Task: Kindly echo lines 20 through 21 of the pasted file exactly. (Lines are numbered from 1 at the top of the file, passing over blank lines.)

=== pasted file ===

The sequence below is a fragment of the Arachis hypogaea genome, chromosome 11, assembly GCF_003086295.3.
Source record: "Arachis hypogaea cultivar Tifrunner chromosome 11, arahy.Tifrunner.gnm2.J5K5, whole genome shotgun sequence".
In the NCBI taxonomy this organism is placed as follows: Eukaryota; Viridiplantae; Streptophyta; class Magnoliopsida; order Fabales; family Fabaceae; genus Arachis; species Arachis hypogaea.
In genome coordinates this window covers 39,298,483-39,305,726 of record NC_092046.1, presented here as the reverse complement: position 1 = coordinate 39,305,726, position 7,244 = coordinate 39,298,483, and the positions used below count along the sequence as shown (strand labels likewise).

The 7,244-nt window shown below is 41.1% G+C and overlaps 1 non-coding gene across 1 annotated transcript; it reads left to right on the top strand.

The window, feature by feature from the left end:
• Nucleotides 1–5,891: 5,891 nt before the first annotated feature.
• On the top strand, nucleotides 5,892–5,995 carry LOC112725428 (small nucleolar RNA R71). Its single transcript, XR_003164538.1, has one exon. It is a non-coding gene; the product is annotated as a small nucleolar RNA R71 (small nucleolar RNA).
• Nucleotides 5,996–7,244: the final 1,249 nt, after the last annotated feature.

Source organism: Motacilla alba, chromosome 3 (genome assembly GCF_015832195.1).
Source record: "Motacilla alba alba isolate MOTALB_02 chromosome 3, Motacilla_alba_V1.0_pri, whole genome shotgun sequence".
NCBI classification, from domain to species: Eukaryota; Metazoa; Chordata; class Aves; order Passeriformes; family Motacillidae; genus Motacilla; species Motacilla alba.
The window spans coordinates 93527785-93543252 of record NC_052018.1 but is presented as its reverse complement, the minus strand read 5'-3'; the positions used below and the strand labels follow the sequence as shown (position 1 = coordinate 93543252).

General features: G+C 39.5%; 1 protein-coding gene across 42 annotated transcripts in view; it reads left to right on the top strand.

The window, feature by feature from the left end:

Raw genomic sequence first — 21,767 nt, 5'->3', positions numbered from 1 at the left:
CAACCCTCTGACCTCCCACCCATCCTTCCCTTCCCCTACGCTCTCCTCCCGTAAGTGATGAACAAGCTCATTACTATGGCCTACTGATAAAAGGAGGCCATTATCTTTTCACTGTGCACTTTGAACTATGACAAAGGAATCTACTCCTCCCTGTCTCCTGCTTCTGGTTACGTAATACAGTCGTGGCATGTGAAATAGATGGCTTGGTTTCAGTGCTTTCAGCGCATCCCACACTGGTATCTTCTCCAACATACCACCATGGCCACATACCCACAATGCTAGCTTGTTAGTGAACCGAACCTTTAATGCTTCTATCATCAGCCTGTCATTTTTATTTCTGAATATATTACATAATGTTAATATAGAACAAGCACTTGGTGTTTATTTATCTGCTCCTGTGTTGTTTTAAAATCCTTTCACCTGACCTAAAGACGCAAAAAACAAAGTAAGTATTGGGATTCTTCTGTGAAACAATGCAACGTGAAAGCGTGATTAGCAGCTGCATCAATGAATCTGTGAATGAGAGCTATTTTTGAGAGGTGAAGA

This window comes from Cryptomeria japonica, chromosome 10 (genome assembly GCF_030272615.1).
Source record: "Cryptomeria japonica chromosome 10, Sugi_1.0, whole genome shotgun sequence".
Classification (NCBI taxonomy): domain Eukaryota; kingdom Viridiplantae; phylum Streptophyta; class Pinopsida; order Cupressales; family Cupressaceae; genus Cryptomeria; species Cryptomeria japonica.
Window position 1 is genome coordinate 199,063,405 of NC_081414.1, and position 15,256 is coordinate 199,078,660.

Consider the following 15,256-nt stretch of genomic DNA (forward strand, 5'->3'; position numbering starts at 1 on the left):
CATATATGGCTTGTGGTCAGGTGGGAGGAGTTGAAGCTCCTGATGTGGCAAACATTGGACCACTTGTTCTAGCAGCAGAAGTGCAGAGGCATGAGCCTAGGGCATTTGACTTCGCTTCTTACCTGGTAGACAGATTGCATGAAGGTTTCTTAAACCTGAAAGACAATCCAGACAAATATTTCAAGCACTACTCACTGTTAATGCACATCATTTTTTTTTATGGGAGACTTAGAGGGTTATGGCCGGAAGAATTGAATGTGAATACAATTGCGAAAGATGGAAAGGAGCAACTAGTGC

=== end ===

Classification (NCBI taxonomy): domain Eukaryota; kingdom Viridiplantae; phylum Streptophyta; class Pinopsida; order Cupressales; family Cupressaceae; genus Cryptomeria; species Cryptomeria japonica.
Window position 1 is genome coordinate 199,063,405 of NC_081414.1, and position 15,256 is coordinate 199,078,660.